I've started to come across this question a lot in the spaces I find myself in and instead of trying to rewrite the instructions all the time, I figured I could just write it down and refer people here instead. Seems easier.
So, here's the question. I want to make THIS THING, but I want to modify it THIS WAY. How do I calculate yardage? Fortunately, you can figure that out in just 32 easy steps (it may actually be fewer, but it won't seem like it in the moment, haha!) I want to break it down as simply and as easily as I can. I personally use Spreadsheets for this, but in order to do that, you do need to know how to use formulas in your spreadsheets. I won't bog this down with formula talk. I can do that in a different post if there is interest. You want to modify. Here's what you do: 1. Get the dimensions of what you want to make. You want this so you can calculate the area of the piece. If you're wanting to add or lengthen a sleeve or use a different weight yarn on a shawl, I wouldn't worry so much about trying to calculate the decreases or the shape. Getting the overall length and width is fine with the understanding that you will be OVERcalculating your yarn needs. I like that because it avoids yarn chicken. 2. Work up a swatch in the yarn you want to use with the hook or needle you want to use. This is VERY important. From this will be the basis for all your future calculations. If all you need is an alteration of the initial size, for example for a shawl you're changing yarn weight on, you can work a swatch in the first section of whatever stitch that is. If you're wanting to add sleeves, the work it in the stitch pattern of the sleeve. If you're doing a complicated stitch and you swatch in single crochet or stockinette stitch, your measurements will be incorrect. 3. Measure (in cm) and weigh the swatch (in grams). If blocking is an essential piece, then block exactly how you will need to for the final product before you measure. Make sure it is COMPLETELY DRY before you weigh. Patience is the name of this game. I personally use a kitchen scale for all my yarn measuring. It's portable and has always been accurate enough for my purposes. I've never had issues. 4. Then calculate your stitches per cm (I find sts/cm to be more accurate than sts/inch). I recommend counting your stitched per 4 or 5 cms then dividing, in case 1.5 sts/cm and not 1. Over time, that little bit of difference can add up to be a lot. 5. Then divide the weight of the swatch by your sts/cm. That's will give your yarn weight per cm. To break that down more, take the GRAMS number and divide it by the number you got in STEP 4. That's why your final number will be the GRAMS per CENTIMETER. I found that thinking about it that way was helpful for me to conceptualize which number to divide by which other number. 6. Divide the yardage/meterage of the yarn by the weight of the skein to get your yds or meters/gram weight. This information is found right on your skein of yarn. I live in the U.S. and so my brain works on yardage. I'm slowly working my way to grasp a better conception of meterage so that I'm working in metric completely instead of switching to imperial at the end. I find I get a more accurate number when I stick with metric, but it's really a brain thing for me. To be entirely honest with you, I calculate in both as a check. 7. Multiply your g/cm by the yds or meters/gram to get yardage per cm. In other words, multiply the number from STEP 5 with the number from STEP 6. This number is how many yards or meters are in each cm of your swatch. 8. Multiply your yds or m per cm by the total area of the garment (length x width) and you'll have an estimate of how many yards or meters you need. I know it probably feels a bit overwhelming and like a LOT of complicated math, but I promise you can do it. Just take it one step at a time, write EVERYTHING DOWN and CLEARLY LABEL each number so that you know where to reference back when it's time to move on. The longest step is working up the swatch and if you do that before you do everything else, then it's just a matter of sitting down and working through the math. If you need to change the size of something because you're working in a different weight of yarn, then you have extra steps. 1. Determine the length of the beg chain/cast on edge 2. Multiply that by your stitches per cm It can get a little more complicated if you're working on, for example, a shawl that starts with 4 stitches and grows to 374 stitches. I can break that down in a different post. I want this one to be short and sweet and helpful. I have a picture here of my own personal spreadsheet for an actual project of mine. It's how I estimated the yardage requirements for that project. I measured both in metric and imperial as a checks and balances of my own math and honestly, it worked out. I was actually amazed and felt like a a bit of a wizard. You also can feel magical when you get this done the first time. Feel free to comment with questions or get a hold of my in the contact form. I'm happy to try to help you further if you need it.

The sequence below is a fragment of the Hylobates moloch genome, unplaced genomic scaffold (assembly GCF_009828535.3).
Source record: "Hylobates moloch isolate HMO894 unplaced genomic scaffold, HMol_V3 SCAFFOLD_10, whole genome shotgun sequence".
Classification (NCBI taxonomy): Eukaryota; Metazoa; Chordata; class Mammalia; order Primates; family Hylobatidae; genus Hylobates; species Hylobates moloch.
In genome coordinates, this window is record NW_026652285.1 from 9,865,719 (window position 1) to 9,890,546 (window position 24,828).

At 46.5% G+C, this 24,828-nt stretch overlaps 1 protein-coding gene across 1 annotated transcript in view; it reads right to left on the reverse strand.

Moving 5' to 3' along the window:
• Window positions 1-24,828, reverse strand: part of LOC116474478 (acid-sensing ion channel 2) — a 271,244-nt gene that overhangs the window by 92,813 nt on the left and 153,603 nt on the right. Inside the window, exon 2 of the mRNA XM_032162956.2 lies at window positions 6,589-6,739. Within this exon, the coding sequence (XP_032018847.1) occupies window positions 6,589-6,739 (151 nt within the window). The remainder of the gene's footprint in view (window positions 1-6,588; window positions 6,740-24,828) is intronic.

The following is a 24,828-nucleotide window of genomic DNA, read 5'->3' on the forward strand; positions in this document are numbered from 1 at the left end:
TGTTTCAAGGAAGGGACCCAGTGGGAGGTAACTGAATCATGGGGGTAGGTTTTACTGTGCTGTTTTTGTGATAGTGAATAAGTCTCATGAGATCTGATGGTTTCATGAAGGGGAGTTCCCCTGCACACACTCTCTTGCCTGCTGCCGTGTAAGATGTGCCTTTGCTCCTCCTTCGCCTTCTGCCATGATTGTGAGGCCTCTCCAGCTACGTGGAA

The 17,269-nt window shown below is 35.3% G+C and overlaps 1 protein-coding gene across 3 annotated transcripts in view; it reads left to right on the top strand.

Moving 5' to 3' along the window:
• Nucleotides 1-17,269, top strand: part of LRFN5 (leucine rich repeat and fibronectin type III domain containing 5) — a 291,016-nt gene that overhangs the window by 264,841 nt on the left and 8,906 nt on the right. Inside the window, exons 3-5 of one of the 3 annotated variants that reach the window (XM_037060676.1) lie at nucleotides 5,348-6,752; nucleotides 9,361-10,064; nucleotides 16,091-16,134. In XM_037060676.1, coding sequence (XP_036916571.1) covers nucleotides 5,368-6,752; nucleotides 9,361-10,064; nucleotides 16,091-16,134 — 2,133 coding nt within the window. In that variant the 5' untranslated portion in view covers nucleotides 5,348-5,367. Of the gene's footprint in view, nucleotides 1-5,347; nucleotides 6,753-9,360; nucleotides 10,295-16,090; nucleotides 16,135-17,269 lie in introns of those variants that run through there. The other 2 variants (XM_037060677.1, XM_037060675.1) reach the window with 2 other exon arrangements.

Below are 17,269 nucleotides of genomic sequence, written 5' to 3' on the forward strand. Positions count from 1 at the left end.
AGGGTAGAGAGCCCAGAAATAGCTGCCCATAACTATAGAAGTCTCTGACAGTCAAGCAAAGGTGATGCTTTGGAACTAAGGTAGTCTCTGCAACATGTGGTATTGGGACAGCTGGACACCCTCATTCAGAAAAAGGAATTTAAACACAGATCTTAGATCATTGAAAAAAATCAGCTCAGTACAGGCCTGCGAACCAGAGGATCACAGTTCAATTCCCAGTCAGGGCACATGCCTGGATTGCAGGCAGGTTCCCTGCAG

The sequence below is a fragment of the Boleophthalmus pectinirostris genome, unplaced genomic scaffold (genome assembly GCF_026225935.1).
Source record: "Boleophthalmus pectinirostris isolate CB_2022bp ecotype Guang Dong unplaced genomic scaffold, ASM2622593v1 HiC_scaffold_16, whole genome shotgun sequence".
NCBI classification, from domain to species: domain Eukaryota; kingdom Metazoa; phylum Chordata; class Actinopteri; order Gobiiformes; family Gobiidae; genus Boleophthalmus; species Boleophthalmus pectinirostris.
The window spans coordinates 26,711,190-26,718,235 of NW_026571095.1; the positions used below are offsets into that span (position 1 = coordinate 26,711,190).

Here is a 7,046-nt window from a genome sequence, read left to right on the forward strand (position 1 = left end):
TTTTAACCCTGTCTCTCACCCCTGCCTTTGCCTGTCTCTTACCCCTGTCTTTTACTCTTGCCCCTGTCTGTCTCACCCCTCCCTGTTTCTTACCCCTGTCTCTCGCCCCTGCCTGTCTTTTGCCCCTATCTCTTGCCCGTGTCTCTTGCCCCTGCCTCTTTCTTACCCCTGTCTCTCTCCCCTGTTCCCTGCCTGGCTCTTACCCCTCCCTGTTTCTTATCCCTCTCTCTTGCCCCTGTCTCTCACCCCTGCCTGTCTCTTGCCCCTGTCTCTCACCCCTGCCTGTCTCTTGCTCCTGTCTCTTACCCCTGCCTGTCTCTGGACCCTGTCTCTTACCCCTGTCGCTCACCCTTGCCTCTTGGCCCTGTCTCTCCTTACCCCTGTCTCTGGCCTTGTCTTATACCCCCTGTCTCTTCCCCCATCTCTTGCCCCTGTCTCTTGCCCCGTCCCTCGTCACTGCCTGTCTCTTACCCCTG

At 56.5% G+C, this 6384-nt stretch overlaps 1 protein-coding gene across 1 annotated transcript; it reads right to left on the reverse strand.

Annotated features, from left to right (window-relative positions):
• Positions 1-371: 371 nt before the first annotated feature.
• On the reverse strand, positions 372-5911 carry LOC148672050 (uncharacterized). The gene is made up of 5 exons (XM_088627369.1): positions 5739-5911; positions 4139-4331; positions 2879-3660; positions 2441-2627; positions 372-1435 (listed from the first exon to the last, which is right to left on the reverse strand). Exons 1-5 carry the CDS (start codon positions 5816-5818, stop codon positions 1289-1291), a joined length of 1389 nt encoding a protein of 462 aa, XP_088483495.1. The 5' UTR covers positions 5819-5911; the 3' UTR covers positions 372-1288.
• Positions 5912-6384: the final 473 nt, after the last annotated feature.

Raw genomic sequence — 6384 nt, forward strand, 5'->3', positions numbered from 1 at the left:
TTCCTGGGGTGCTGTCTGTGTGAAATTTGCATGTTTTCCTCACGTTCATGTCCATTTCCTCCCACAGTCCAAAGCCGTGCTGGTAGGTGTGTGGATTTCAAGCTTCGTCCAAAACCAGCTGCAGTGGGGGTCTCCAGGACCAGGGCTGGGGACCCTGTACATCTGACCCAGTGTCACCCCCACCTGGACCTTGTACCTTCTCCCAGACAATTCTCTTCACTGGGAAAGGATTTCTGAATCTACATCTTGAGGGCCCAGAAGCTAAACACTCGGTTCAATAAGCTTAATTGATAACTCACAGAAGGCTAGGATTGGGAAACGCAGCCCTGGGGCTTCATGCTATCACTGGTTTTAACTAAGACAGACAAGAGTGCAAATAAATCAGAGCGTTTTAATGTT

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Cari JehlikMy thoughts on things I find interesting, worrisome, or otherwise worth mentioning.
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